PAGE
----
Note: the original hard copy of this report is 12 pages .

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Pathways to justice: the role of non-legal services, Justice issues paper 1   

, 2007 This bulletin draws on Law and Justice Foundation research to explore the prevalence of non-legal services as the first port of call for socially or economically disadvantaged people with legal problems. It looks at why disadvantaged people with legal problems seek help from non-legal services and explores how these services respond to the legal needs of their clients. It also identifies challenges non-legal services face in assisting clients with legal problems and suggests strategies to facilitate non-legal services as effective pathways to legal assistance....


Introduction


When people face legal problems, most do not go directly to a lawyer for assistance. Rather, some people do nothing, some deal with the issue themselves and some seek advice and assistance from non-legal sources and services.

This paper explores the prevalence of non-legal services as the 'first port of call' for socially or economically disadvantaged people with legal problems. It looks at why disadvantaged people with legal problems seek help from non-legal services and explores how non-legal services respond to the legal needs of their clients. This bulletin also identifies challenges non-legal services face in assisting clients with legal problems and suggests strategies to facilitate non-legal services as effective pathways to legal assistance. It examines ways in which legal practitioners and services can support non-legal services in this role, in order to improve access to justice and legal assistance for disadvantaged people.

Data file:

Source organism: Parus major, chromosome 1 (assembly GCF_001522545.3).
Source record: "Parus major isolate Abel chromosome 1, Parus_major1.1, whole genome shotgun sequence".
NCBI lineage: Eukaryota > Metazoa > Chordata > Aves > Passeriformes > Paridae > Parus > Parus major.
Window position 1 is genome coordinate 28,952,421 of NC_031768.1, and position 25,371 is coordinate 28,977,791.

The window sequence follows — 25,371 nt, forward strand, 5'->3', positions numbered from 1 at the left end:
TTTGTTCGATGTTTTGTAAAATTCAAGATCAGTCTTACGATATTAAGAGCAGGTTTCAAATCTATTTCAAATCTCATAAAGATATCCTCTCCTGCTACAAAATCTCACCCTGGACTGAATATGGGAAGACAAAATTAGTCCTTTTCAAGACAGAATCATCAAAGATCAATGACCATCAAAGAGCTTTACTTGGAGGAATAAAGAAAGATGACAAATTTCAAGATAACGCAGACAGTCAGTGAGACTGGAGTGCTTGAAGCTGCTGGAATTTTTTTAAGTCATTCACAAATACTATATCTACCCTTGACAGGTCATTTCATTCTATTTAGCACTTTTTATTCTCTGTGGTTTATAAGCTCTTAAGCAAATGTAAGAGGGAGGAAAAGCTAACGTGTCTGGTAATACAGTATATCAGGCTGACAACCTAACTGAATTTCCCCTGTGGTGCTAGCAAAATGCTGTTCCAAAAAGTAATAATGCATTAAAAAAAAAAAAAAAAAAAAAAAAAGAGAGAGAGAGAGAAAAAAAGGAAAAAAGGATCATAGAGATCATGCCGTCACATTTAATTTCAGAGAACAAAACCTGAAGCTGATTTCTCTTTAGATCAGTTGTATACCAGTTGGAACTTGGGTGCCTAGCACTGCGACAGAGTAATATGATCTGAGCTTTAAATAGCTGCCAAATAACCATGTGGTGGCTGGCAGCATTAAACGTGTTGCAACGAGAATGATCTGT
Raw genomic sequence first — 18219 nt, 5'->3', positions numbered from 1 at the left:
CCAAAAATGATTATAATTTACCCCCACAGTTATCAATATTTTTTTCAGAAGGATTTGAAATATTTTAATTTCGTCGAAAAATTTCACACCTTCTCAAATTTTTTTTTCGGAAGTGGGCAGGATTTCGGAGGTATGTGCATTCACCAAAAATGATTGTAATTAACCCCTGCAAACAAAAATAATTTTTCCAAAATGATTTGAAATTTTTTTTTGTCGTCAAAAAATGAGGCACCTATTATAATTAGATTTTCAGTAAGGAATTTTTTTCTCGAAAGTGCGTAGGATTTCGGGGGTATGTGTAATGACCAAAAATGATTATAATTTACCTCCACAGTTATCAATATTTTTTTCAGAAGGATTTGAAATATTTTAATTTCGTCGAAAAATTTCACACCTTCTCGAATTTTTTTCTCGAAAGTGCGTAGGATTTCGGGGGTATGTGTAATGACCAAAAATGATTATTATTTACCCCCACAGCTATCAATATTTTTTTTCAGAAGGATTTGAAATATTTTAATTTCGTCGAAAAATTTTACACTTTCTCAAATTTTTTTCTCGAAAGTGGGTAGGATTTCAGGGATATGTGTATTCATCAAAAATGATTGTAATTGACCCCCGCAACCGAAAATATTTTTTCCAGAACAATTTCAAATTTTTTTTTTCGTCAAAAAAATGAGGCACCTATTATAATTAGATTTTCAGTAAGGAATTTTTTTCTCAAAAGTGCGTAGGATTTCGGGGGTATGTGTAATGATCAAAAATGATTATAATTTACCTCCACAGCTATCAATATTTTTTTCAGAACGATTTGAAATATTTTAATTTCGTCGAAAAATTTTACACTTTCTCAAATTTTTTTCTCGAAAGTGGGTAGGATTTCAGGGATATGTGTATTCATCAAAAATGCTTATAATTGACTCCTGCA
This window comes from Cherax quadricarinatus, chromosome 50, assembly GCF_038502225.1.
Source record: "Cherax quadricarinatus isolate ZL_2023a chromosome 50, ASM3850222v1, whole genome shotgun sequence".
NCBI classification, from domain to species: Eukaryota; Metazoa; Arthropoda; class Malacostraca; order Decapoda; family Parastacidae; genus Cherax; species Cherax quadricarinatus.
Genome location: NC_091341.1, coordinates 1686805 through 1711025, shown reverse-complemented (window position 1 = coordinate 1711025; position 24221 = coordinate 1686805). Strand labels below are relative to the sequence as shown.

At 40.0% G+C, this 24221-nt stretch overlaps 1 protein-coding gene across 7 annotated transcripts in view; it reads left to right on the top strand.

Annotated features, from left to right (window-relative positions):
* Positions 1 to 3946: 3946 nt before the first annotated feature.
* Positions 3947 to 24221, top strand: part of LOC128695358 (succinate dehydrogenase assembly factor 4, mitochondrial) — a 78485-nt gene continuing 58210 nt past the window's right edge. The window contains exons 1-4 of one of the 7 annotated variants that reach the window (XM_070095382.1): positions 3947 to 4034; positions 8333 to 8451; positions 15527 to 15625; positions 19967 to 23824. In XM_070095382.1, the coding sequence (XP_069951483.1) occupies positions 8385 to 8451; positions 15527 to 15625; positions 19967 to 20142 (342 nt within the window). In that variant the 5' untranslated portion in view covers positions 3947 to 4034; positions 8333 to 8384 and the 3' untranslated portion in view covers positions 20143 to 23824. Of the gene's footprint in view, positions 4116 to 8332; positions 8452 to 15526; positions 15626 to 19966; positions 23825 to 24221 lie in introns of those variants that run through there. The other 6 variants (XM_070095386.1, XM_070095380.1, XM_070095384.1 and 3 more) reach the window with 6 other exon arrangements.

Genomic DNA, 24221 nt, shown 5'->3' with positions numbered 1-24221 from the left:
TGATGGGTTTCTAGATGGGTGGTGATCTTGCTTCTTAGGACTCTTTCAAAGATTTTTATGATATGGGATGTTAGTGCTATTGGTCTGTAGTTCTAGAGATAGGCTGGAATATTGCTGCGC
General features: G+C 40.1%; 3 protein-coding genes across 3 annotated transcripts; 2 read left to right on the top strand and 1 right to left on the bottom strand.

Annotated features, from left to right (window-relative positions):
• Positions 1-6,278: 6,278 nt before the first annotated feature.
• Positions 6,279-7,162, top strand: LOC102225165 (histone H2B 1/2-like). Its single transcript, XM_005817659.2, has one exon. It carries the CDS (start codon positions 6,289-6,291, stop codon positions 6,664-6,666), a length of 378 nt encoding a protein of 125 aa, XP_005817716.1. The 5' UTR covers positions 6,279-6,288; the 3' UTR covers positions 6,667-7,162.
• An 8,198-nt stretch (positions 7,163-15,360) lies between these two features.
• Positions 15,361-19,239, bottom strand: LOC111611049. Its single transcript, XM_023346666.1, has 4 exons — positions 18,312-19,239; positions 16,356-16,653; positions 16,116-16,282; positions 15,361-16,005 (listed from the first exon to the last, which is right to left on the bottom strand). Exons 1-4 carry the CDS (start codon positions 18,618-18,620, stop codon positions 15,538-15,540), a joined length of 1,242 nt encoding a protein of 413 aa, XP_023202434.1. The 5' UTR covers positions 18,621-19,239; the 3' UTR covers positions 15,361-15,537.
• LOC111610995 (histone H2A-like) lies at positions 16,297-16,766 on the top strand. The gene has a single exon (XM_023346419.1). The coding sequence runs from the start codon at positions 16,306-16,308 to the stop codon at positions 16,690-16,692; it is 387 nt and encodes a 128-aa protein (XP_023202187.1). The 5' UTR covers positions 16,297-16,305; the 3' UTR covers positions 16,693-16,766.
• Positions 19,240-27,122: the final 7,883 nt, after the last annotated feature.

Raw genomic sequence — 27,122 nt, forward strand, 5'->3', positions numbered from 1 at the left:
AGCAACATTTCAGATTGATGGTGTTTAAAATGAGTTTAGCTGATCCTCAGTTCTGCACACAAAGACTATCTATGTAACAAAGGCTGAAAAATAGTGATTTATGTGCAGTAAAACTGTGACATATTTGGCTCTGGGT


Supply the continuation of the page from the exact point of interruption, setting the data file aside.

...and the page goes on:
Information in this paper is drawn from the Law and Justice Foundation's Access to Justice and Legal Needs (A2JLN) research program. In a number of separate but related projects, the program has employed a mix of methodologies: quantitative, qualitative and analyses of service usage data to explore the legal needs and access to justice issues facing disadvantaged people in New South Wales (NSW). The specific reports referred to are available online under the A2JLN Program heading in Publications.